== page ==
What’s the Difference Between a Geiger Counter and a Personal Radiation Detector?


It is common in popular culture to refer to all types of radiation detection instruments as Geiger counters. That, however, is a mistake. 

There are different types of radiation detection instruments. Not all of them are Geiger counters. A personal radiation detector (PRD), for example, is different from a Geiger counter. 

Difference Between A Geiger Counter And A Personal Radiation Detector

The U.S. Nuclear Regulatory Commission (USNRC) offers a detailed description of Geiger counter radiation detectors. Also known as Geiger-Müller counter or Geiger tube, this instrument derives its name from its inventor Hans Geiger. 

He later worked with his doctoral student Walther Müller to improve it. It also goes by the name of a G-M tube. 

How A Geiger Müller Counter Works

A Geiger counter is the least expensive electronic radiation detection instrument available. It can inform us when there is radiation around. However, it cannot provide information about the source, type, and energy level of the radiation.

There are two basic parts to a G-M tube. One is the sealed tube, which is a gas-filled chamber with a detector anode inside. The other part is for displaying the information.

A Geiger counter works on a high voltage. Each ionization reaction causes a gas amplification. Irrespective of whether it is due to a single particle interaction or something stronger, the entire detector anode gets charged.   

The electricity produced goes to the display board to move the indicator needle, or display a number. A G-M tube typically displays the number of ions entering the chamber per minute. 

A Geiger counter can detect alpha, beta, and gamma radiation. It cannot, however, distinguish between these radiation types.  

If you keep the loudspeaker on, you can also hear a clicking sound every time an ion pair enters the tube. There is a strong association between the sound of a G-M tube and nuclear weapons. This simple radiation device is very often an indicator of a nuclear disaster.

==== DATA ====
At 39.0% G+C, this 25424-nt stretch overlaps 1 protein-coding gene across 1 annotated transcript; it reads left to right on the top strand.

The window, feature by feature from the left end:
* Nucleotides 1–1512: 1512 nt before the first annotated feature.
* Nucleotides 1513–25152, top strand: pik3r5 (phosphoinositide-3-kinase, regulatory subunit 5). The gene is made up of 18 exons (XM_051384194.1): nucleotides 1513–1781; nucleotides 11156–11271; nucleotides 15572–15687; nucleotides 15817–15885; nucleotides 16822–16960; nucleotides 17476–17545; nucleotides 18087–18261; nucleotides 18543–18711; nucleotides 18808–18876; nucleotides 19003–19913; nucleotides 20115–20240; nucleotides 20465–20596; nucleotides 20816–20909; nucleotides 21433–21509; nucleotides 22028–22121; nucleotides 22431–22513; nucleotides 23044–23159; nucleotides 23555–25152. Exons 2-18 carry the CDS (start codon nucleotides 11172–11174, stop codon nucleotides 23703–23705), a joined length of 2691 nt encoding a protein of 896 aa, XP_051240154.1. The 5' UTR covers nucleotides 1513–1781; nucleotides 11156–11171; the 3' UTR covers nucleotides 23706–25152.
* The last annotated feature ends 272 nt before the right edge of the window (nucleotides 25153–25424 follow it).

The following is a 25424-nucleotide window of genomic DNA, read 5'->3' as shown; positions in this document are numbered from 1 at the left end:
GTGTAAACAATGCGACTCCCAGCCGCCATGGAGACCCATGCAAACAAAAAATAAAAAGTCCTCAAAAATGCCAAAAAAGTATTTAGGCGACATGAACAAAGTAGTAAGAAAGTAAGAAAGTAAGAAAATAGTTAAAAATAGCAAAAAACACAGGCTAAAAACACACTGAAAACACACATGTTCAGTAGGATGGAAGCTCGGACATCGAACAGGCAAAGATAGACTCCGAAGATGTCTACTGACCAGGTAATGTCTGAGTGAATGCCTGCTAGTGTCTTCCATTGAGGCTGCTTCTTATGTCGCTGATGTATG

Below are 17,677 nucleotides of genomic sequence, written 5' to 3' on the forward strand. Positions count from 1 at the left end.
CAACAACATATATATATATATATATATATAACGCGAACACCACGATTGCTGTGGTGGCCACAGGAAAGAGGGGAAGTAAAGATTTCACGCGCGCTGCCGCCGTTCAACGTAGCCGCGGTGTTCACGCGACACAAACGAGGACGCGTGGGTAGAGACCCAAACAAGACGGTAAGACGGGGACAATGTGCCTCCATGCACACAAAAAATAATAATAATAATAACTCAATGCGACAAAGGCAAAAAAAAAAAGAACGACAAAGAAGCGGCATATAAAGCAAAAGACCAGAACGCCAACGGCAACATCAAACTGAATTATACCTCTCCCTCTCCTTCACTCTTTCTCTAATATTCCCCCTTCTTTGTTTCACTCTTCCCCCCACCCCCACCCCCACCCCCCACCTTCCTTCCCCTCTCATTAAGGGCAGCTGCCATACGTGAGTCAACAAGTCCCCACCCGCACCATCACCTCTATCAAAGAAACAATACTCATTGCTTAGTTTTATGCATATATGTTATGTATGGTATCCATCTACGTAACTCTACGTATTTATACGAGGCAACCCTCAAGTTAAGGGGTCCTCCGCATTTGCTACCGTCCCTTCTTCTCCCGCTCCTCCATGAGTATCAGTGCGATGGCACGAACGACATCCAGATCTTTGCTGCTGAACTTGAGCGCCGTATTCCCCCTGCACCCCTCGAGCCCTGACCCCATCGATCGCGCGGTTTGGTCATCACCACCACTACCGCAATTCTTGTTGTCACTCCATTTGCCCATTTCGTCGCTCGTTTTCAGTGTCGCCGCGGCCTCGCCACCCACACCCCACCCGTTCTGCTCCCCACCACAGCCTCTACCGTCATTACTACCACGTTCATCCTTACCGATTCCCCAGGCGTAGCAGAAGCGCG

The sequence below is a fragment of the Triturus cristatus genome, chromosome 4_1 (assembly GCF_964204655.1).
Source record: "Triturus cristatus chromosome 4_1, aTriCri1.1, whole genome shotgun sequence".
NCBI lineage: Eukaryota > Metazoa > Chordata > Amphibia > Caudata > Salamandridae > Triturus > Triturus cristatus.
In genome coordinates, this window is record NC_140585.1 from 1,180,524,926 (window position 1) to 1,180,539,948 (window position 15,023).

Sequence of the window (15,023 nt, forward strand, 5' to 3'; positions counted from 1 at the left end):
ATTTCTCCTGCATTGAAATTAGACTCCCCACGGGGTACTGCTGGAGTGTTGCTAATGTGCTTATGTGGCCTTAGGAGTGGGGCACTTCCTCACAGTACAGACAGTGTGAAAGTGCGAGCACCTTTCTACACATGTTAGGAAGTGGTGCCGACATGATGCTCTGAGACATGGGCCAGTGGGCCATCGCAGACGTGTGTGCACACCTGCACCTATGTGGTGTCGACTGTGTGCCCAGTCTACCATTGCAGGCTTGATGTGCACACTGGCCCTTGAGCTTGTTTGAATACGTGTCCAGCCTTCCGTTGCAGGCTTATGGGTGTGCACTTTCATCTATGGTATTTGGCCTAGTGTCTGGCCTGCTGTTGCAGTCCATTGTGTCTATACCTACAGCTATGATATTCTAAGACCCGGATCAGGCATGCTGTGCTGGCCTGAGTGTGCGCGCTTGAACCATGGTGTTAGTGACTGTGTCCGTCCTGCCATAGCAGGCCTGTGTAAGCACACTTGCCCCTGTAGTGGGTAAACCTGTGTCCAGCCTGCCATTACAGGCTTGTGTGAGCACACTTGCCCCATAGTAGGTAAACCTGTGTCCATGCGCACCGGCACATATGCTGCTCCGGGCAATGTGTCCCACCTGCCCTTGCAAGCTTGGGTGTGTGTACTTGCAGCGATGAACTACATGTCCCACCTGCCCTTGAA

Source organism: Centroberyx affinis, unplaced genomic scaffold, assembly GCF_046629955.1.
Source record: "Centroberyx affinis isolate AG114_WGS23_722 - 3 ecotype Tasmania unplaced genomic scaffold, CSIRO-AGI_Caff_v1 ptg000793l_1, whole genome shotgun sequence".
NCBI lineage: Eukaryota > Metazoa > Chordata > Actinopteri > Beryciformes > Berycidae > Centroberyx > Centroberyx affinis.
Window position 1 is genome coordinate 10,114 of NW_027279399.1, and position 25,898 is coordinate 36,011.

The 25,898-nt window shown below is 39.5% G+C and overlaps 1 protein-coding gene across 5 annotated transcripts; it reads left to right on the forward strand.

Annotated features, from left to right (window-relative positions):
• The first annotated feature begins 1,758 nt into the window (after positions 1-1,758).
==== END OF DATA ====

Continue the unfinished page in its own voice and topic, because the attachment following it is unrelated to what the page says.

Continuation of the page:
Geiger counters are also regularly used to monitor and regulate nuclear waste and nuclear byproducts. Its spheres of application include, without being limited to, hospitals, mines, and nuclear power plants.

Personal Radiation Detectors (PRDs)

A PRD is a device that a person wears, says the USNRC.  A PRD can locate the exact source of radiation, which a G-M tube cannot. That is the main distinction between the two. 

Whenever a person wearing a PRD gets exposed to radiation levels beyond the natural background radiation, the device gives a signal. The signal is usually a flashing light and a tone, and/or vibration.

The biggest advantage of a PRD over a Geiger counter is that the former allows the wearer to address the exact location of the radiation threat. 

Types Of Personal Radiation Detectors (PRDs)

The Radiation Emergency Medical Management (REMM) unit of the US Department of Health & Human Services six different types of PRDs, along with the pros and cons of each. 

  • Personal Dosimeters are small ring-type devices that passively record accumulated personal exposure rate. Their main disadvantage is that there is no real-time display. 
  • Pocket Ionizing Chambers or Self-Reding Pocket dosimeters are devices with real-time display of radiation exposure. These can help monitor varying exposure ranges. 

The usual size of these devices is of a biggish writing pen. Their one limitation is that there is no alarm system. 

  • Electronic personal dosimeters typically get used by workers in known radiation situations. These devices display both the dose and the dose rate in real-time. Some of these also give off an alarm when the exposure rate crosses a preset threshold.  

These, however, are not suitable in situations that need an emergency response.

  • Personal Emergency Radiation Detectors are the most common type used by military and disaster management personnel. Also by others who need to be ready with an emergency response. 
  • These devices are meant for use in harsh environments with high-range exposure. Some variants do not have an alarm option, but most varieties do.
  • Personal Radiation Detectors in the shape and size of pagers are designed to detect the exact source of low-level radiation. Their typical use is by law-enforcement agencies.
  • Extended Range Personal Radiation Detectors are an improved version that facilitates the detection of high dose-rate range. The low-range detection function remains undisturbed. 

It is also possible to categorize PRDs into four types from the perspective of their application. 

  • It is customary to use basic survey meters as PRDs when the exact source of radiation is unknown, or generally present in the environment where the person is. They continue to monitor radiation range. Typical displays include the accumulated dose, dose rate, the gamma count rate, and count rate values.
  • Gamma Surveys are for people working in nuclear power plants, nuclear medicine, or any other profession that implies sustained radiation exposure. 
  • Surface Contamination and Post-Accident Response devices are also often not Geiger counters. However, they are more than PRDs.  
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